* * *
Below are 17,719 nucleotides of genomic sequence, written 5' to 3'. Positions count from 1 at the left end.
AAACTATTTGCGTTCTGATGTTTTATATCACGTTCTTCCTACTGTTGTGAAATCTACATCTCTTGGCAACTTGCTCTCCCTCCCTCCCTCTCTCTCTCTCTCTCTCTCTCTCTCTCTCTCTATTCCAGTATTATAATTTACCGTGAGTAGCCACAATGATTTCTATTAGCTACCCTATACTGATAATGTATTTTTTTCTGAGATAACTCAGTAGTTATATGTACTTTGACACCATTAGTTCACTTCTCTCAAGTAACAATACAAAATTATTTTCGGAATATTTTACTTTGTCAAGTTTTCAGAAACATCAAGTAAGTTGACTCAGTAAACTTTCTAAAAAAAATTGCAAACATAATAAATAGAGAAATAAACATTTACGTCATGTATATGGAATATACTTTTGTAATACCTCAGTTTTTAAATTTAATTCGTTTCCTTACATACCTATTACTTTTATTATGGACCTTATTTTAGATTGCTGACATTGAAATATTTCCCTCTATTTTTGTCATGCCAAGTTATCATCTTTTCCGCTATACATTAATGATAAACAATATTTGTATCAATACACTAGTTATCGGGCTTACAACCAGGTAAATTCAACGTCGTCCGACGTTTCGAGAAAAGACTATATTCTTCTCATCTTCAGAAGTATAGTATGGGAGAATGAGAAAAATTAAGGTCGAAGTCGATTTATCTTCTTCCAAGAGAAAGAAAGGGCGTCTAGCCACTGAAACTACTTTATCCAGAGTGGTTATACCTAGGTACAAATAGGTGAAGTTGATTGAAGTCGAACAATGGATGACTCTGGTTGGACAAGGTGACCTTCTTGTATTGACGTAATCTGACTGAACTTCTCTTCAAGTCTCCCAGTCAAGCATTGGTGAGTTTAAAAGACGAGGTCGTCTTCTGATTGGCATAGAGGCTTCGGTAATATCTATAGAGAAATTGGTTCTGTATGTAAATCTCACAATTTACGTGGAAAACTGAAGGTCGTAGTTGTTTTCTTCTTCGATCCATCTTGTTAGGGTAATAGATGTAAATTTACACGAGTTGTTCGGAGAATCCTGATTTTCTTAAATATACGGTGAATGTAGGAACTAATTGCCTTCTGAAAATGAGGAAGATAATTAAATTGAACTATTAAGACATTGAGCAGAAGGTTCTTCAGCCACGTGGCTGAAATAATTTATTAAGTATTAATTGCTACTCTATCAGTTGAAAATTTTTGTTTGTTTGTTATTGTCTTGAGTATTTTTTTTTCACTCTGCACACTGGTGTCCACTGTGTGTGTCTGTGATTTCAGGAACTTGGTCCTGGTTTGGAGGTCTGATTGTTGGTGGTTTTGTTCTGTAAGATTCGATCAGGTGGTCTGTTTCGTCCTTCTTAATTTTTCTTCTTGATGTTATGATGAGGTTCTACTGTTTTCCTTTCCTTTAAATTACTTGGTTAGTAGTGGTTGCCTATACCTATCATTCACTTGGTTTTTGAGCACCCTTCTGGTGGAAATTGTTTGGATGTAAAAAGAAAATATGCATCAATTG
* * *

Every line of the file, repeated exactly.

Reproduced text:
Below are 17,719 nucleotides of genomic sequence, written 5' to 3'. Positions count from 1 at the left end.
AAACTATTTGCGTTCTGATGTTTTATATCACGTTCTTCCTACTGTTGTGAAATCTACATCTCTTGGCAACTTGCTCTCCCTCCCTCCCTCTCTCTCTCTCTCTCTCTCTCTCTCTCTCTCTATTCCAGTATTATAATTTACCGTGAGTAGCCACAATGATTTCTATTAGCTACCCTATACTGATAATGTATTTTTTTCTGAGATAACTCAGTAGTTATATGTACTTTGACACCATTAGTTCACTTCTCTCAAGTAACAATACAAAATTATTTTCGGAATATTTTACTTTGTCAAGTTTTCAGAAACATCAAGTAAGTTGACTCAGTAAACTTTCTAAAAAAAATTGCAAACATAATAAATAGAGAAATAAACATTTACGTCATGTATATGGAATATACTTTTGTAATACCTCAGTTTTTAAATTTAATTCGTTTCCTTACATACCTATTACTTTTATTATGGACCTTATTTTAGATTGCTGACATTGAAATATTTCCCTCTATTTTTGTCATGCCAAGTTATCATCTTTTCCGCTATACATTAATGATAAACAATATTTGTATCAATACACTAGTTATCGGGCTTACAACCAGGTAAATTCAACGTCGTCCGACGTTTCGAGAAAAGACTATATTCTTCTCATCTTCAGAAGTATAGTATGGGAGAATGAGAAAAATTAAGGTCGAAGTCGATTTATCTTCTTCCAAGAGAAAGAAAGGGCGTCTAGCCACTGAAACTACTTTATCCAGAGTGGTTATACCTAGGTACAAATAGGTGAAGTTGATTGAAGTCGAACAATGGATGACTCTGGTTGGACAAGGTGACCTTCTTGTATTGACGTAATCTGACTGAACTTCTCTTCAAGTCTCCCAGTCAAGCATTGGTGAGTTTAAAAGACGAGGTCGTCTTCTGATTGGCATAGAGGCTTCGGTAATATCTATAGAGAAATTGGTTCTGTATGTAAATCTCACAATTTACGTGGAAAACTGAAGGTCGTAGTTGTTTTCTTCTTCGATCCATCTTGTTAGGGTAATAGATGTAAATTTACACGAGTTGTTCGGAGAATCCTGATTTTCTTAAATATACGGTGAATGTAGGAACTAATTGCCTTCTGAAAATGAGGAAGATAATTAAATTGAACTATTAAGACATTGAGCAGAAGGTTCTTCAGCCACGTGGCTGAAATAATTTATTAAGTATTAATTGCTACTCTATCAGTTGAAAATTTTTGTTTGTTTGTTATTGTCTTGAGTATTTTTTTTTCACTCTGCACACTGGTGTCCACTGTGTGTGTCTGTGATTTCAGGAACTTGGTCCTGGTTTGGAGGTCTGATTGTTGGTGGTTTTGTTCTGTAAGATTCGATCAGGTGGTCTGTTTCGTCCTTCTTAATTTTTCTTCTTGATGTTATGATGAGGTTCTACTGTTTTCCTTTCCTTTAAATTACTTGGTTAGTAGTGGTTGCCTATACCTATCATTCACTTGGTTTTTGAGCACCCTTCTGGTGGAAATTGTTTGGATGTAAAAAGAAAATATGCATCAATTG